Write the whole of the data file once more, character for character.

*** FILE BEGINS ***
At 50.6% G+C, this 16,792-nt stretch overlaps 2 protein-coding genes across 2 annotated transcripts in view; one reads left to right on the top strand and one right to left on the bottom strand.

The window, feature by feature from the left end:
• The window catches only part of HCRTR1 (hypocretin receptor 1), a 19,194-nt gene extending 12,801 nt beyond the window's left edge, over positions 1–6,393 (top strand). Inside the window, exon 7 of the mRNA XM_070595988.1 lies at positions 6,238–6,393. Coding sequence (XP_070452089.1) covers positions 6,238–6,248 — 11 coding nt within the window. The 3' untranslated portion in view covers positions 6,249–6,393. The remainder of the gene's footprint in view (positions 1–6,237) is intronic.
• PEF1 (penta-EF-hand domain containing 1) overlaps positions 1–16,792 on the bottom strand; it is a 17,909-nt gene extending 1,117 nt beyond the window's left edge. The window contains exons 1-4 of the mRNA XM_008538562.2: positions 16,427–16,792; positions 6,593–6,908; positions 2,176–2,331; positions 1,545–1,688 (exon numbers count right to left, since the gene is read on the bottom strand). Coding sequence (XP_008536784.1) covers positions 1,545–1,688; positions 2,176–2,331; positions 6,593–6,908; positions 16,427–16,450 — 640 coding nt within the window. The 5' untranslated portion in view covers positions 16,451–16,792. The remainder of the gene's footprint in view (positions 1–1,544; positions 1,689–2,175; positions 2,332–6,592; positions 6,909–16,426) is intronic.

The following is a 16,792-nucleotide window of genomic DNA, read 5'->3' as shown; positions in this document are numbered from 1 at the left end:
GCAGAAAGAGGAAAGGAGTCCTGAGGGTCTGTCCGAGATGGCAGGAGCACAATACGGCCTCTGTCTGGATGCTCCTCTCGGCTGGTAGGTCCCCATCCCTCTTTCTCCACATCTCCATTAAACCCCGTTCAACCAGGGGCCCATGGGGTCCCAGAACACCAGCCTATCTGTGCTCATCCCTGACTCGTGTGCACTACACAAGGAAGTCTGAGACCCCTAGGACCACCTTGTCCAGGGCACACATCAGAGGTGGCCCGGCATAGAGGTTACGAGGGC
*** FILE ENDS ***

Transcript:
At 50.6% G+C, this 16,792-nt stretch overlaps 2 protein-coding genes across 2 annotated transcripts in view; one reads left to right on the top strand and one right to left on the bottom strand.

The window, feature by feature from the left end:
• The window catches only part of HCRTR1 (hypocretin receptor 1), a 19,194-nt gene extending 12,801 nt beyond the window's left edge, over positions 1–6,393 (top strand). Inside the window, exon 7 of the mRNA XM_070595988.1 lies at positions 6,238–6,393. Coding sequence (XP_070452089.1) covers positions 6,238–6,248 — 11 coding nt within the window. The 3' untranslated portion in view covers positions 6,249–6,393. The remainder of the gene's footprint in view (positions 1–6,237) is intronic.
• PEF1 (penta-EF-hand domain containing 1) overlaps positions 1–16,792 on the bottom strand; it is a 17,909-nt gene extending 1,117 nt beyond the window's left edge. The window contains exons 1-4 of the mRNA XM_008538562.2: positions 16,427–16,792; positions 6,593–6,908; positions 2,176–2,331; positions 1,545–1,688 (exon numbers count right to left, since the gene is read on the bottom strand). Coding sequence (XP_008536784.1) covers positions 1,545–1,688; positions 2,176–2,331; positions 6,593–6,908; positions 16,427–16,450 — 640 coding nt within the window. The 5' untranslated portion in view covers positions 16,451–16,792. The remainder of the gene's footprint in view (positions 1–1,544; positions 1,689–2,175; positions 2,332–6,592; positions 6,909–16,426) is intronic.

The following is a 16,792-nucleotide window of genomic DNA, read 5'->3' as shown; positions in this document are numbered from 1 at the left end:
GCAGAAAGAGGAAAGGAGTCCTGAGGGTCTGTCCGAGATGGCAGGAGCACAATACGGCCTCTGTCTGGATGCTCCTCTCGGCTGGTAGGTCCCCATCCCTCTTTCTCCACATCTCCATTAAACCCCGTTCAACCAGGGGCCCATGGGGTCCCAGAACACCAGCCTATCTGTGCTCATCCCTGACTCGTGTGCACTACACAAGGAAGTCTGAGACCCCTAGGACCACCTTGTCCAGGGCACACATCAGAGGTGGCCCGGCATAGAGGTTACGAGGGC